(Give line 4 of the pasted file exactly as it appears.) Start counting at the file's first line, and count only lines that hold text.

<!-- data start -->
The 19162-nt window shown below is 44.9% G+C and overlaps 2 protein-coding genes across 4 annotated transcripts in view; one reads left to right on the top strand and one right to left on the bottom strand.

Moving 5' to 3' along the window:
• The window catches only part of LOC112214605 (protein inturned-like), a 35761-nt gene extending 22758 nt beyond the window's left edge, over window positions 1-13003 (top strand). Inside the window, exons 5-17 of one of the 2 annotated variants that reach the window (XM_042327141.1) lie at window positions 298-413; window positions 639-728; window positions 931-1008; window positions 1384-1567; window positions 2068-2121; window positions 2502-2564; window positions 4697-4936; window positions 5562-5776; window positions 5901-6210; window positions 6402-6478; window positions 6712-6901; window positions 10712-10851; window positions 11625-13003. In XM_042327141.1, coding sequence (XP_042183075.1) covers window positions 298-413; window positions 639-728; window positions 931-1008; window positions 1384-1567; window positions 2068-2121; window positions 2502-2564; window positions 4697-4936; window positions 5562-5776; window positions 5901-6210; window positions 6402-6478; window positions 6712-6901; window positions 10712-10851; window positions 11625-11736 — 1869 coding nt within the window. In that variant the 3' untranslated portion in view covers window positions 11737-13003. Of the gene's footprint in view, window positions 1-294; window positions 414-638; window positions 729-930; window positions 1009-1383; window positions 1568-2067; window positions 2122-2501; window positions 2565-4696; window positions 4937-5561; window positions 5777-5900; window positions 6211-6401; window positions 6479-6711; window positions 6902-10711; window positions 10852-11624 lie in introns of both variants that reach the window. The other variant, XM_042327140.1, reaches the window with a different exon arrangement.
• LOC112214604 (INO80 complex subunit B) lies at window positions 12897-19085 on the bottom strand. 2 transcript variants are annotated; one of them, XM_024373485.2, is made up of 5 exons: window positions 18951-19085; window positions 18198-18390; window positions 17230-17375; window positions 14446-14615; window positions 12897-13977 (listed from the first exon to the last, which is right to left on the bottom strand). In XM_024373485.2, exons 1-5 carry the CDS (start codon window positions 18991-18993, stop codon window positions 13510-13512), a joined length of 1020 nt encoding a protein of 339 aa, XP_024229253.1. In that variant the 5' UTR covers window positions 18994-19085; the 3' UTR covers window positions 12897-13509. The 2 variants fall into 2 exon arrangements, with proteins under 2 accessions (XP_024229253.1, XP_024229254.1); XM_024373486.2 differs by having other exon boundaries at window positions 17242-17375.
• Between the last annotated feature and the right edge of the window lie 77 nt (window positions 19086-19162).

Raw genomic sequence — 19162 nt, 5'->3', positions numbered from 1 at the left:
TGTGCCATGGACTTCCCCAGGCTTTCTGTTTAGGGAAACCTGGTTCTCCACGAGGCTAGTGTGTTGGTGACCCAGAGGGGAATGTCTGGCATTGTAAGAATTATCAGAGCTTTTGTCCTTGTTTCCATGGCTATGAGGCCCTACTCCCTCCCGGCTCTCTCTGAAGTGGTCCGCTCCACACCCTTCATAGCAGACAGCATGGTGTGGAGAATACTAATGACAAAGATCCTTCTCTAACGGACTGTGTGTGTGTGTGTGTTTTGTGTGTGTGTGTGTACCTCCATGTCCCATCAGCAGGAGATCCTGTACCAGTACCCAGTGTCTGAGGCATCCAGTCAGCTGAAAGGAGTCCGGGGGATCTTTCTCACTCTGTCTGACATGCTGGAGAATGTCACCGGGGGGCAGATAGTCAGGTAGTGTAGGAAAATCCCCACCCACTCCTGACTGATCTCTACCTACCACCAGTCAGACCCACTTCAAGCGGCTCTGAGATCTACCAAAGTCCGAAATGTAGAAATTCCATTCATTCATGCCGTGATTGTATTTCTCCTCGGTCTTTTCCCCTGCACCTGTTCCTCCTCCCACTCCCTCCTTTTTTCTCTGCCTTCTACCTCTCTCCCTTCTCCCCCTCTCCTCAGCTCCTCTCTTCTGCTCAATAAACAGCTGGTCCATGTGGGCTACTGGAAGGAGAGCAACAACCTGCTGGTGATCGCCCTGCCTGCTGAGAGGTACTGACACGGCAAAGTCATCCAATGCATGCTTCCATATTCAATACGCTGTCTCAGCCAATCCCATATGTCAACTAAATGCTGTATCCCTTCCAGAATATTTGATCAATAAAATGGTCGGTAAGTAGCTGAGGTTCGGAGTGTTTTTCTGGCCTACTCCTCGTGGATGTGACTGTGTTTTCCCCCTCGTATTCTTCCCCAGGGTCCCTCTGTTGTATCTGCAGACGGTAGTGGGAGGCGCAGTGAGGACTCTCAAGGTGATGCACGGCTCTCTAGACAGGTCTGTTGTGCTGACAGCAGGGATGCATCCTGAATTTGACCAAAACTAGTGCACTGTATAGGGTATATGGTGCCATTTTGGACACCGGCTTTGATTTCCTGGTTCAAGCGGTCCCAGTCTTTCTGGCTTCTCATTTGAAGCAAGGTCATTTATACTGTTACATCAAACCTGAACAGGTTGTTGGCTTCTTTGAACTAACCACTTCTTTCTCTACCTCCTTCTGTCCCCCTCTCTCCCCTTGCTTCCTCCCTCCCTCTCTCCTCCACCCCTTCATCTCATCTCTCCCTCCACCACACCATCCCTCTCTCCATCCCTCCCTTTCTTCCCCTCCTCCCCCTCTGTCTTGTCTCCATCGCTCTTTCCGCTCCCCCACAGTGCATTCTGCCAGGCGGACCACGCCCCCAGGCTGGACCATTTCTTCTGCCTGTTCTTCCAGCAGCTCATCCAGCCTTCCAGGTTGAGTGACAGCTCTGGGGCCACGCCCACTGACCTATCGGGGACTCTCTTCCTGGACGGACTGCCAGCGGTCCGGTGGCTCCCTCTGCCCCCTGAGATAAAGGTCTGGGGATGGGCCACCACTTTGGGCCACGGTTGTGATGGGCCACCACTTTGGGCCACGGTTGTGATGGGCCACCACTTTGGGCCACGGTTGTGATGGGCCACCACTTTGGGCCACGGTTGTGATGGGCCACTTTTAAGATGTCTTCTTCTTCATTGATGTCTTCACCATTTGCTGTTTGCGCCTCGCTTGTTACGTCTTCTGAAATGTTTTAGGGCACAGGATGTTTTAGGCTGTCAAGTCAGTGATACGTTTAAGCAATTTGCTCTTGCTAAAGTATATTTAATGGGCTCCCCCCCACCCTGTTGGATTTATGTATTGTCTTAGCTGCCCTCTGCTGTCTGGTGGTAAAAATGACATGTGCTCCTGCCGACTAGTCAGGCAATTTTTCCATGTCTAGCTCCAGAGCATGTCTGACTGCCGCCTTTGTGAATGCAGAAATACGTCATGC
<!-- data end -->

• LOC112214604 (INO80 complex subunit B) lies at window positions 12897-19085 on the bottom strand. 2 transcript variants are annotated; one of them, XM_024373485.2, is made up of 5 exons: window positions 18951-19085; window positions 18198-18390; window positions 17230-17375; window positions 14446-14615; window positions 12897-13977 (listed from the first exon to the last, which is right to left on the bottom strand). In XM_024373485.2, exons 1-5 carry the CDS (start codon window positions 18991-18993, stop codon window positions 13510-13512), a joined length of 1020 nt encoding a protein of 339 aa, XP_024229253.1. In that variant the 5' UTR covers window positions 18994-19085; the 3' UTR covers window positions 12897-13509. The 2 variants fall into 2 exon arrangements, with proteins under 2 accessions (XP_024229253.1, XP_024229254.1); XM_024373486.2 differs by having other exon boundaries at window positions 17242-17375.